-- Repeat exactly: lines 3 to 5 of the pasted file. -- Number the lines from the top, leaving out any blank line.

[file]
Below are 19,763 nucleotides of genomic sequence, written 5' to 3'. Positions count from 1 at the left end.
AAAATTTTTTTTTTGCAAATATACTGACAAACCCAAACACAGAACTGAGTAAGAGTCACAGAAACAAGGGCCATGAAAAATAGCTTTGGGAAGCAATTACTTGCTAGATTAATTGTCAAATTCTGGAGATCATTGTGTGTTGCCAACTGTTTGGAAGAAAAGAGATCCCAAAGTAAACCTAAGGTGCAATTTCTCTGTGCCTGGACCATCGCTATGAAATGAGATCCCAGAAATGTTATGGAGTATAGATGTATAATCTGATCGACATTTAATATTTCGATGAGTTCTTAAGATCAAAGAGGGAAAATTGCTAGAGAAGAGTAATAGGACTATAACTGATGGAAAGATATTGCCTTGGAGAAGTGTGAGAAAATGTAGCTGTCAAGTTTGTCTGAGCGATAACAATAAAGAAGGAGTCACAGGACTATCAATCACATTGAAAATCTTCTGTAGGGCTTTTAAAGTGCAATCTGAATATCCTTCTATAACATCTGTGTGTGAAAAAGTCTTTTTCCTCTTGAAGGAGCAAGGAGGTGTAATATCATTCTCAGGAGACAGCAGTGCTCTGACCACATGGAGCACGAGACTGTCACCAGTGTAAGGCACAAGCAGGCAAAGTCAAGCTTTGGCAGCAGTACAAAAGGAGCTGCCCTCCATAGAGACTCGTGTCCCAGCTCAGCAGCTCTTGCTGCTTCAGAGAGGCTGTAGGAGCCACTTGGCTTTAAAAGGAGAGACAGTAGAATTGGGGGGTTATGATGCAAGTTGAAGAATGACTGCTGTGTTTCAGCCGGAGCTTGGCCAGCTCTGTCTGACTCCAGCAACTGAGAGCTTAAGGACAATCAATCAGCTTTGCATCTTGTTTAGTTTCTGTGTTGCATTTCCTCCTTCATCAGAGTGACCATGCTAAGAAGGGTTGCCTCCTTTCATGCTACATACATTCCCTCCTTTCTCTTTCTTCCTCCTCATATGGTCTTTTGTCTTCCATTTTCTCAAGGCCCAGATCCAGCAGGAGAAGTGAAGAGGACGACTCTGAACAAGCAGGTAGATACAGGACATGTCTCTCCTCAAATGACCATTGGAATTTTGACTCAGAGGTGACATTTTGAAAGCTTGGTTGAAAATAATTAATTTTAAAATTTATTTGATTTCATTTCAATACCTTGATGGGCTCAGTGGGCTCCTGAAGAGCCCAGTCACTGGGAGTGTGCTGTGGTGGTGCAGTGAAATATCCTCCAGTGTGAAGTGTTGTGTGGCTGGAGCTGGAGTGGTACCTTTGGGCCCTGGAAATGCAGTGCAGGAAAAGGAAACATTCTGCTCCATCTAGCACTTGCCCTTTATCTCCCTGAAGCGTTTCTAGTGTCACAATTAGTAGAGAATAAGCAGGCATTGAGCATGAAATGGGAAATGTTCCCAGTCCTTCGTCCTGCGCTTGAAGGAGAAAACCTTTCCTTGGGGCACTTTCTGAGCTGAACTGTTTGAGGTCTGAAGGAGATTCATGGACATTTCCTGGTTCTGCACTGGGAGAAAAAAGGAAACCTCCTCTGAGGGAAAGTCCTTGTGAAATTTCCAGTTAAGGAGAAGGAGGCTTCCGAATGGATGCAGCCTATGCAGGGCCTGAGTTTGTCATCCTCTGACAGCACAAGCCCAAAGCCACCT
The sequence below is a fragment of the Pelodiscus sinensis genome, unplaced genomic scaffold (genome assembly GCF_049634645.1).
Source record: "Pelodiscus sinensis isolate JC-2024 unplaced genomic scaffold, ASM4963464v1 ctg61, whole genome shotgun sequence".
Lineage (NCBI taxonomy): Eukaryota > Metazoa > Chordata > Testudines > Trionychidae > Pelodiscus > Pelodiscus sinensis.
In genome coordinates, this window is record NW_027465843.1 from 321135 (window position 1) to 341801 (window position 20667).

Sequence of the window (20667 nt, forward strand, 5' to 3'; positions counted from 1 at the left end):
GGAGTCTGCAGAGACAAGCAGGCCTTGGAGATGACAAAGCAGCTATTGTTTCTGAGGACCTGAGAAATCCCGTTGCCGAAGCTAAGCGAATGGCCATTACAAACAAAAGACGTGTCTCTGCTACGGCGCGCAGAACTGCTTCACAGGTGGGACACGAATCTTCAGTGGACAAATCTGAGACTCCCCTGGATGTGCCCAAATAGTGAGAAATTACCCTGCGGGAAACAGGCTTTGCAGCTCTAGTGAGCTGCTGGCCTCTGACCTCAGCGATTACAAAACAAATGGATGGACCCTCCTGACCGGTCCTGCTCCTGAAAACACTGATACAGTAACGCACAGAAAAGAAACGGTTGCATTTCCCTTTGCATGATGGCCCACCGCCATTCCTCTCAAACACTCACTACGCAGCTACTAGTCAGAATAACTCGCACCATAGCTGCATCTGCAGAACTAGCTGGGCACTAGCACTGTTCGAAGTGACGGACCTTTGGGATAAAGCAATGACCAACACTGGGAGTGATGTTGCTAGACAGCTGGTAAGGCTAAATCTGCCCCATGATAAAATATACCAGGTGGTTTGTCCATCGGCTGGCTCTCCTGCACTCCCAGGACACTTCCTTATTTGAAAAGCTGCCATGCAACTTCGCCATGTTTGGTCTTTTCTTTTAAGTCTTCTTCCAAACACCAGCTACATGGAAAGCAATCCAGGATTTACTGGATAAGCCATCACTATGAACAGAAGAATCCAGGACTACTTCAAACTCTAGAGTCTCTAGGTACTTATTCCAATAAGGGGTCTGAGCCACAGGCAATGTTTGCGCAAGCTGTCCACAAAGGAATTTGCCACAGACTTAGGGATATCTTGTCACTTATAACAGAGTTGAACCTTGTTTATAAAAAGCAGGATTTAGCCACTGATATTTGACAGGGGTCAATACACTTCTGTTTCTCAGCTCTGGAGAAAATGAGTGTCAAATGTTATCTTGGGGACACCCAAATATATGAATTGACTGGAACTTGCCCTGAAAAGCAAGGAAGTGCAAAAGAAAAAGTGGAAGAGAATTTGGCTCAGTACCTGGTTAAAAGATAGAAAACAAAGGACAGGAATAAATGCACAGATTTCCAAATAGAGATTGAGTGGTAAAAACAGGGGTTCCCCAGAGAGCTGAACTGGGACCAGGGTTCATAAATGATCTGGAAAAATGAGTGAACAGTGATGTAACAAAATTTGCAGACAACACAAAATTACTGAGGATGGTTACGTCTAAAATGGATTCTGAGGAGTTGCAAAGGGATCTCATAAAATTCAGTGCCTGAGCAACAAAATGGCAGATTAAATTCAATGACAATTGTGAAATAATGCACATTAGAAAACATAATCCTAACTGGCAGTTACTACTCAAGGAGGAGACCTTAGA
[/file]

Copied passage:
The sequence below is a fragment of the Pelodiscus sinensis genome, unplaced genomic scaffold (genome assembly GCF_049634645.1).
Source record: "Pelodiscus sinensis isolate JC-2024 unplaced genomic scaffold, ASM4963464v1 ctg61, whole genome shotgun sequence".
Lineage (NCBI taxonomy): Eukaryota > Metazoa > Chordata > Testudines > Trionychidae > Pelodiscus > Pelodiscus sinensis.